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Lisa turns the tide to a new career through study at Teesside

26 November 2015 @TeesUniNews

 

Lisa Keenan went against the tide by leaving her job as a cruise ship croupier to return to education and study crime and investigation.

Now graduating with a First Class BSc (Hons) Crime and Investigation, mature student Lisa, 38, of Darlington, has a new role as a Community Justice Co-ordinator for Durham Tees Valley Community Rehabilitation Company. Lisa was four months pregnant when stating her degree, but managed to complete all of her first year assignments in advance before the arrival of daughter Tilly, now aged two. She said: 'I was determined to succeed no matter what.' Having started work in casinos when younger, Lisa later moved across to work on cruise ships, but it was past and personal experience of knowing people who had served time in prison which proved to be the impetus which led her to change career. She said: 'I had always wanted to work within the criminal justice area, helping people, but I had the opportunity to travel with work when I was younger, so I went with that. I eventually decided to change career as it had always been in the back of my mind to do it.' Having returned to education, Lisa got involved in volunteering while studying towards the degree, completing volunteer placements involved in victim support and offender management. She was also part of a pilot scheme in Crook supporting the bereaved through Coroner’s inquests. Lisa added: 'I joined the Darlington Neighbourhood Resolution Team as a restorative facilitator and mediator during the third year of my degree and gained a Level 3 OCN in implementing a restorative approach in my final year. “My current role involves developing social action projects for offenders and those in recovery to help them desist from crime by ‘Making Good by Giving Back’.'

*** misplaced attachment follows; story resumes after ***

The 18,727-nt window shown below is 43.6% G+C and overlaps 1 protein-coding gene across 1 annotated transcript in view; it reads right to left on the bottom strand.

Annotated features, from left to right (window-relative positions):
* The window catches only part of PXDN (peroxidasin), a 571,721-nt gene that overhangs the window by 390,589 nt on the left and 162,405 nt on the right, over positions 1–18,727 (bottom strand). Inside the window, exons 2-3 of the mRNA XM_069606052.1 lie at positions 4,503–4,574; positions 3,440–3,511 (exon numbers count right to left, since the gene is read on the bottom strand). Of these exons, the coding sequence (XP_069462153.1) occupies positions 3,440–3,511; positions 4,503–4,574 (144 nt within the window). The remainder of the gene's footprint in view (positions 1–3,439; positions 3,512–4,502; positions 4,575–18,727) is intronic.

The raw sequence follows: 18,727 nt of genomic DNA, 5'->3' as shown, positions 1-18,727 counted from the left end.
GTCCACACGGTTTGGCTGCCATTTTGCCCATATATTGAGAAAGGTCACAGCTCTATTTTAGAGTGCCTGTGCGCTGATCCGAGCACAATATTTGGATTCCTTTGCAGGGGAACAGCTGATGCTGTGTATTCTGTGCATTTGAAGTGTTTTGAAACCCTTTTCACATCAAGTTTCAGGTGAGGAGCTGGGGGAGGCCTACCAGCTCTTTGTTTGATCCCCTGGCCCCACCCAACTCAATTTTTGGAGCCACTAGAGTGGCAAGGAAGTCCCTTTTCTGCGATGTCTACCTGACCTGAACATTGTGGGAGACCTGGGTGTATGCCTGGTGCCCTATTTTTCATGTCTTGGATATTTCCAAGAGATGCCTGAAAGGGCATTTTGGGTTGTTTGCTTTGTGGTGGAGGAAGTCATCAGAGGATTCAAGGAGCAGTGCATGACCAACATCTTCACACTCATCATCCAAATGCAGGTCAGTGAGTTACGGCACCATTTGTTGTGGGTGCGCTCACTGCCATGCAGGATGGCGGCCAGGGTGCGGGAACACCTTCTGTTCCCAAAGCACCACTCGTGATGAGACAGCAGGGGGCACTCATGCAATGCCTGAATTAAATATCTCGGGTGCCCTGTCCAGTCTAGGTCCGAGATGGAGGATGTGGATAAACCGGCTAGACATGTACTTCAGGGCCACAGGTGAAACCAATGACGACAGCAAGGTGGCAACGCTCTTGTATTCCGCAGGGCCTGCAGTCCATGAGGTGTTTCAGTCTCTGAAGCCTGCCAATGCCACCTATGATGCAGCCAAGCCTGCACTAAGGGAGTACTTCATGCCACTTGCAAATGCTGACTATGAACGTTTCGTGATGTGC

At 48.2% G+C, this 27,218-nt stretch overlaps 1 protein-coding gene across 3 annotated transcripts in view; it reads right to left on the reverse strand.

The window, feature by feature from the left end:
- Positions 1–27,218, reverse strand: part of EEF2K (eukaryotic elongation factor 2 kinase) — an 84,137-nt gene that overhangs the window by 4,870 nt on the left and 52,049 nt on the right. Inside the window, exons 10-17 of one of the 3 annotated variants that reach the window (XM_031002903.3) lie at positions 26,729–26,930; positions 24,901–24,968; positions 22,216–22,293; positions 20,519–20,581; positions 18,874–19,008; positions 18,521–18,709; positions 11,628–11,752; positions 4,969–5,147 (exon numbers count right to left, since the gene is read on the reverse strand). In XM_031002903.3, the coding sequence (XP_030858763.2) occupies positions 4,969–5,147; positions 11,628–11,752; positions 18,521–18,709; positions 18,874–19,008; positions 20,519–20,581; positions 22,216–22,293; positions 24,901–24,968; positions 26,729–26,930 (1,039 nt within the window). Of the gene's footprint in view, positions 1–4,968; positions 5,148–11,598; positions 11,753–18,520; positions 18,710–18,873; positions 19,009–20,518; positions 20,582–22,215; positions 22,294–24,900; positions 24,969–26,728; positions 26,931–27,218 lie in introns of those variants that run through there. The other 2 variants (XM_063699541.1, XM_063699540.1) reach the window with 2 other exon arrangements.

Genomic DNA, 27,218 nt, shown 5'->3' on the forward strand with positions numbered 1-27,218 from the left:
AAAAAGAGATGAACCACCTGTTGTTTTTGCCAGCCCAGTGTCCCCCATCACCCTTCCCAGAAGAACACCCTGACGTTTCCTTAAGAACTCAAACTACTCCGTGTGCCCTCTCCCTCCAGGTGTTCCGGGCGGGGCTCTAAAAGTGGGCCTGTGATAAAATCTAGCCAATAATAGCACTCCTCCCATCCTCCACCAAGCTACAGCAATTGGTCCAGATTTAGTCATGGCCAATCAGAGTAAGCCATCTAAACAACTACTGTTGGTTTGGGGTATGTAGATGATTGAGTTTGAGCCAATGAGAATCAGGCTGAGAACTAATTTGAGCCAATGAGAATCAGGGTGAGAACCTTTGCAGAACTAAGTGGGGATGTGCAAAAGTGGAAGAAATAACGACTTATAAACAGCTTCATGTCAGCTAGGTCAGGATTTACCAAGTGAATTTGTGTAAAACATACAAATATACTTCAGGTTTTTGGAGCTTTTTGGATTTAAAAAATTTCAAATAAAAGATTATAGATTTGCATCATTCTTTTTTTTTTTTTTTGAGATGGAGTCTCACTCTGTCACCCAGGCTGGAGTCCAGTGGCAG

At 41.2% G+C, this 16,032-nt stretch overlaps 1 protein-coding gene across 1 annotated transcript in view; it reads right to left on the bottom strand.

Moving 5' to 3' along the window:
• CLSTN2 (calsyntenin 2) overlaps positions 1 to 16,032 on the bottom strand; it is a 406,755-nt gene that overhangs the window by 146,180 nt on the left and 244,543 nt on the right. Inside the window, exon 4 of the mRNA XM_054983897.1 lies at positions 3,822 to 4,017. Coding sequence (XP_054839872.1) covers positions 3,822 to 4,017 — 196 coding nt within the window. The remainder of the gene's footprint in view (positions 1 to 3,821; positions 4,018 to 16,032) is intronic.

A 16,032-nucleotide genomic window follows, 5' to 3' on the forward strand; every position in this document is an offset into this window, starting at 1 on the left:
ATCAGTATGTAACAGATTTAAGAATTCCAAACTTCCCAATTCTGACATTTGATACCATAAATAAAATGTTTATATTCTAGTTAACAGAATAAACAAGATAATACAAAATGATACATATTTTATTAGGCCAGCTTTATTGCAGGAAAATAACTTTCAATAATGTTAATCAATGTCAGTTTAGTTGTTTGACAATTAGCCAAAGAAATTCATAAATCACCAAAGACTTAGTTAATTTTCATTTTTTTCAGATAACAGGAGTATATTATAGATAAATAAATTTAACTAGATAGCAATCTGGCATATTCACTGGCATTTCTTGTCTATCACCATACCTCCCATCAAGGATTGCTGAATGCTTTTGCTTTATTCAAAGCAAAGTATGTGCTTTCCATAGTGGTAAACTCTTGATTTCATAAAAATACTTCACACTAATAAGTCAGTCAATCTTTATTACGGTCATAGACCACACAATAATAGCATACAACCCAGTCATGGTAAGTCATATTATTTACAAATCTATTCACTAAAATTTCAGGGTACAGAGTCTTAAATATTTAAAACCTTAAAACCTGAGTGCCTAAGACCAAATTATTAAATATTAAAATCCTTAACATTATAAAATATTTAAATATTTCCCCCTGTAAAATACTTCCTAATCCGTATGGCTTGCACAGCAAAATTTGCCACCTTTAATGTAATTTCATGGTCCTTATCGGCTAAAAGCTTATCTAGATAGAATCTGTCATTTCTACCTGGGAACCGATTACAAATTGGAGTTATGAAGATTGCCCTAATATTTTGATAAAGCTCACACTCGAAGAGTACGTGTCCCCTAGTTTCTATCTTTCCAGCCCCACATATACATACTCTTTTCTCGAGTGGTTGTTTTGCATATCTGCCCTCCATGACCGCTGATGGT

She added: 'I enjoyed the degree at Teesside especially as all of the lecturers are practitioners so have actively been involved in what they are teaching. They also have a lot of links within the industry, which helps with employability and finding placements to gain vital experience while still a student.'

Lisa’s dissertation focused on little-known psychological disorder Hybristophilia and the phenomenon of women who are attracted to criminals. Part of her research involved work with a professor in Texas.

'Much of my research was non-academic, which was a challenge in itself. My research has motivated me to continue to further study and explore it at postgraduate level and have this as my field of expertise.'